Constructive knowledge may be inferred when there is evidence that the owner lacked a reasonable inspection procedure. In order to prevail at summary judgment based on lack of constructive knowledge, the owner must demonstrate not only that it had a reasonable inspection program in place, but that such program was actually carried out at the time of the incident. In addition, to withstand a motion for summary judgment, the plaintiff need not show how long the hazard had been present unless the owner has demonstrated its inspection procedures.
(Citation and punctuation omitted.) Id. at 148-149(1), 587 S.E.2d 279.
Walker asserts that she established constructive knowledge because Food Lion failed to establish that its inspection procedures were reasonable as a matter of law. Whether an inspection procedure is reasonable as a matter of law varies case-to-case, depending on the nature of the business, the size of the store, the number of customers, “the nature of the dangerous condition, and the store's location.” Shepard v. Winn Dixie Stores, 241 Ga.App. 746, 748(1), 527 S.E.2d 36 (1999). The nature of a supermarket's or a fast food restaurant's business “creates conditions which cause slip and falls to occur with some frequency. Under those circumstances, we have held that premises owners have a duty to inspect with greater frequency.” Patrick v. Macon Housing Auth., 250 Ga.App. 806, 812, 552 S.E.2d 455 (2001). When a proprietor has notice of the risk of a particular hazard, we have found that a jury question arises as to the reasonableness of a store's inspection procedure even when an inspection was performed 15 minutes before the plaintiff's fall. See Burnett v. Ingles Markets, 236 Ga.App. 865, 867, 514 S.E.2d 65 (1999) (store had knowledge of children throwing grapes in store); see also Freeman v. Wal-Mart Stores, 281 Ga.App. 132, 136(2), 635 S.E.2d 399 (2006) (store had knowledge of leaning, rolled up mat that later fell).
Here, Food Lion knew that its fresh chicken leg quarters were on sale and that they inevitably dripped a mixture of blood and water on the floor. Based on these facts, the trial court properly concluded that a genuine issue of material fact existed as to whether Food Lion's inspection procedures in the area in which Walker fell were reasonable. See Jones v. Krystal Co., 231 Ga.App. 102, 103-104(b), 498 S.E.2d 565 (1998) (jury question remained as to whether inspection 20 minutes before plaintiff's fall in a fast food restaurant was reasonable under the circumstances).1
2. Food Lion asserts that it is also entitled to summary judgment because there was no evidence that it could have discovered the spill upon the exercise of ordinary care given the degree of difficulty in detecting it. Relying primarily upon our opinion in Chastain v. CF Ga. North DeKalb, 256 Ga.App. 802, 569 S.E.2d 914 (2002), Food Lion argues entitlement to summary judgment because a reasonable inspection could not have detected the spill. In Chastain, however, the plaintiff had testified that spilled water could not be seen from a standing position, such water was sprinkled not puddled, and the incident occurred in a busy shopping mall. Id. at 803-804, 569 S.E.2d 914.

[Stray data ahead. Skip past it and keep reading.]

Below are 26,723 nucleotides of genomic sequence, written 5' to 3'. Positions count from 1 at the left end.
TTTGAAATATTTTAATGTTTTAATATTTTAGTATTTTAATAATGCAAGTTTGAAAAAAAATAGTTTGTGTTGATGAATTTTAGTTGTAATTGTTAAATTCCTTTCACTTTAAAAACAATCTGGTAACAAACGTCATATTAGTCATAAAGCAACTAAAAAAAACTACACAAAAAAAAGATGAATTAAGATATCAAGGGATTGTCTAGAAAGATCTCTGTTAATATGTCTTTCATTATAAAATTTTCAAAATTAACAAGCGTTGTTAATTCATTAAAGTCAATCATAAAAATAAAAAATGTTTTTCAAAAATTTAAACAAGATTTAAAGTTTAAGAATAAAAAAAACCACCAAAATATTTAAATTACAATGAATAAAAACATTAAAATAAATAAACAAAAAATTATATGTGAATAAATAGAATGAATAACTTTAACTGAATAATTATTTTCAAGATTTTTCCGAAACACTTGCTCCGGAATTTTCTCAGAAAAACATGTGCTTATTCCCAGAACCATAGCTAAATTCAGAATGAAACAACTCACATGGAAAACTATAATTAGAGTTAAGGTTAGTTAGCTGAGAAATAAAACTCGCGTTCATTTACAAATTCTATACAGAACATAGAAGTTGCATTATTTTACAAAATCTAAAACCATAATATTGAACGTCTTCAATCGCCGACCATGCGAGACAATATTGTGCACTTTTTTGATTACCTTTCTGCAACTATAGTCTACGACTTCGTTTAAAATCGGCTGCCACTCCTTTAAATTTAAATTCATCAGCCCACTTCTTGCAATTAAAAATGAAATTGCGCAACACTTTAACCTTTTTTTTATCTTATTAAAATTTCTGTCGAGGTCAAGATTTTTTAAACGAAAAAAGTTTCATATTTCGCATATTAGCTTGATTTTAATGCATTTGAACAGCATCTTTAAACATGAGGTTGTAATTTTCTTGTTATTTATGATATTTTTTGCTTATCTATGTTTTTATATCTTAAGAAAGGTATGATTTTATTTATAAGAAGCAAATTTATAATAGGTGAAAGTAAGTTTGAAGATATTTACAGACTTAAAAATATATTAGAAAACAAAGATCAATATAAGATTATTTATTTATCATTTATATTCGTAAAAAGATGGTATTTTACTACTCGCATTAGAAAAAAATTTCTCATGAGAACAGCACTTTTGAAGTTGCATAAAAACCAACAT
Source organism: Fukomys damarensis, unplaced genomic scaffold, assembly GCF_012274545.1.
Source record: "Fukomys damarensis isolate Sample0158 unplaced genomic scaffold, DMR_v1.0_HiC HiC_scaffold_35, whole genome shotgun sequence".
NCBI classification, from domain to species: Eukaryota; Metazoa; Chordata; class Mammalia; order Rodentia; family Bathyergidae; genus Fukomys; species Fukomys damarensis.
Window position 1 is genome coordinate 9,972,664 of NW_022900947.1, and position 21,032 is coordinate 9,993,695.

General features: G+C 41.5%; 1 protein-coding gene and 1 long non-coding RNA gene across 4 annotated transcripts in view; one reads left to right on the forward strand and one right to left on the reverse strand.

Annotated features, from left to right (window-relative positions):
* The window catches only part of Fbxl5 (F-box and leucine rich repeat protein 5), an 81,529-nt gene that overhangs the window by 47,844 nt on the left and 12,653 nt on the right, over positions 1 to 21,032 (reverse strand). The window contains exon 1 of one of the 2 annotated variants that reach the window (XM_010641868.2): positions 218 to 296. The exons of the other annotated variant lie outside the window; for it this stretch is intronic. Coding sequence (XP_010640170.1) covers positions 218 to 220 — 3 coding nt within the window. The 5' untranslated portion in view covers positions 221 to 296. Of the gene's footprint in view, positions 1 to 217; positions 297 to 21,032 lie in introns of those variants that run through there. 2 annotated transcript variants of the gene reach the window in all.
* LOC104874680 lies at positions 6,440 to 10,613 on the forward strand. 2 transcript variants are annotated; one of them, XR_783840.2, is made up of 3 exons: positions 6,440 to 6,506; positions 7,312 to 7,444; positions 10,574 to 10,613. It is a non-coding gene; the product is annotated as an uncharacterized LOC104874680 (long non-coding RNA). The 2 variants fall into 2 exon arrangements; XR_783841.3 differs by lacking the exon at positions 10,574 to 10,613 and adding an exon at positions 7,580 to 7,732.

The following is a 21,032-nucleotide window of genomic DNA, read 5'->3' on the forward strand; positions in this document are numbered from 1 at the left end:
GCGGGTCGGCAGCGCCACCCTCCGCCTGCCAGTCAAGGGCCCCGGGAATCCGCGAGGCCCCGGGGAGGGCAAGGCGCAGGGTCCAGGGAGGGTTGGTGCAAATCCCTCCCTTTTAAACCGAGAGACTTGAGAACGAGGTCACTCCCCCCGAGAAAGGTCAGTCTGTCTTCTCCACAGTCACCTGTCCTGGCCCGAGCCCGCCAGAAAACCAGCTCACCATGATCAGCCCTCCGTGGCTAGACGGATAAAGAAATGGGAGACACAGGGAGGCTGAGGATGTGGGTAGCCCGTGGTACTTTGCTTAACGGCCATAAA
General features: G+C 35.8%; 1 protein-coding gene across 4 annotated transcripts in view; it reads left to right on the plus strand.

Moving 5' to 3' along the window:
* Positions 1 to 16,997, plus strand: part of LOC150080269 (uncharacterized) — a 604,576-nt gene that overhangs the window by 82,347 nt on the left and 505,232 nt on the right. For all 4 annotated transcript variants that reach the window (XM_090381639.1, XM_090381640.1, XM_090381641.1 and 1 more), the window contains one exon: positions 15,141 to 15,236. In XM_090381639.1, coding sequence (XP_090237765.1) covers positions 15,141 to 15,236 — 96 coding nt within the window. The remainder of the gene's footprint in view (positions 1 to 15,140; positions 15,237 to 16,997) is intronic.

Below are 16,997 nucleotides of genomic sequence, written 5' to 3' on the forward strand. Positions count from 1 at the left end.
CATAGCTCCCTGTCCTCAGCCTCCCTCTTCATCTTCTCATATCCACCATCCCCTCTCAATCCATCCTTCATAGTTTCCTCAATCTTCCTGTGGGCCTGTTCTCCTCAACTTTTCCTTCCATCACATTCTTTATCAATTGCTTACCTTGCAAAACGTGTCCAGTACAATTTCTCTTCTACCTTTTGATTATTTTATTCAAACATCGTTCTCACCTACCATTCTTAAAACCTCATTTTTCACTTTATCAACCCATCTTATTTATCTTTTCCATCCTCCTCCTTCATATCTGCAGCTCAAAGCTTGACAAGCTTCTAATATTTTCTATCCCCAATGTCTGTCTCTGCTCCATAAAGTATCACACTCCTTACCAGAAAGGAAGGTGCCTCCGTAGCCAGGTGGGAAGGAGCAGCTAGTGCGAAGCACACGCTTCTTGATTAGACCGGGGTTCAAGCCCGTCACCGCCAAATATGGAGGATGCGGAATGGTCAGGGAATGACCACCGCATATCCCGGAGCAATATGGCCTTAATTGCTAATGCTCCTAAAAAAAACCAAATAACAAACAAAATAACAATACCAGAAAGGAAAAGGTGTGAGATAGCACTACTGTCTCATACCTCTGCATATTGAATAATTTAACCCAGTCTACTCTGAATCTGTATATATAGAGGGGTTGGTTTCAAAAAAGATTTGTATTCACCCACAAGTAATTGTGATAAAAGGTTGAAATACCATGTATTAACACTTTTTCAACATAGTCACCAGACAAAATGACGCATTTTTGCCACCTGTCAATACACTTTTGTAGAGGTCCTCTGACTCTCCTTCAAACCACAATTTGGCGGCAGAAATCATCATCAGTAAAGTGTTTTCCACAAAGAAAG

We find that the facts now before us do not warrant application of the analysis employed in Chastain. Here, unlike Chastain, the evidence shows that the spill was visible from a standing position and that Food Lion was on notice of the risk of the particular hazard that caused Walker to fall: chicken blood on the floor from leaking packaging. Based on these facts, a genuine issue of material fact exists as to whether a reasonable inspection procedure would have detected the same on the floor.
3. Finally, Food Lion contends that the trial court erred in failing to grant its motion for summary judgment because Walker failed to exercise ordinary care for her own safety. Food Lion argues that Walker had equal knowledge of the hazard since she had previously walked down the aisle before she fell there. Finding that there is no evidence that Walker previously knew of the chronically leaking chicken packaging, we disagree.
[In routine cases] of premises liability, i.e., the negligence of the defendant and the plaintiff, and the plaintiff's lack of ordinary care for personal safety are generally not susceptible of summary adjudication, and ․ summary judgment is granted only when the evidence is plain, palpable, and undisputed.
Robinson v. Kroger Co., 268 Ga. 735, 749(2)(b), 493 S.E.2d 403 (1997).
1. Our opinion in Wallace v. Wal-Mart Stores, 272 Ga.App. 343, 612 S.E.2d 528 (2005), does not alter this conclusion. In Wallace, the plaintiff slipped on a grape and there was no evidence showing that the store had knowledge of a particular risk that grapes might be on the floor. Id. at 346-347, 612 S.E.2d 528. Compare Burnett, supra, 236 Ga.App. at 867, 514 S.E.2d 65 (store had knowledge that children were throwing grapes).
BARNES, C.J., and SMITH, P.J., concur.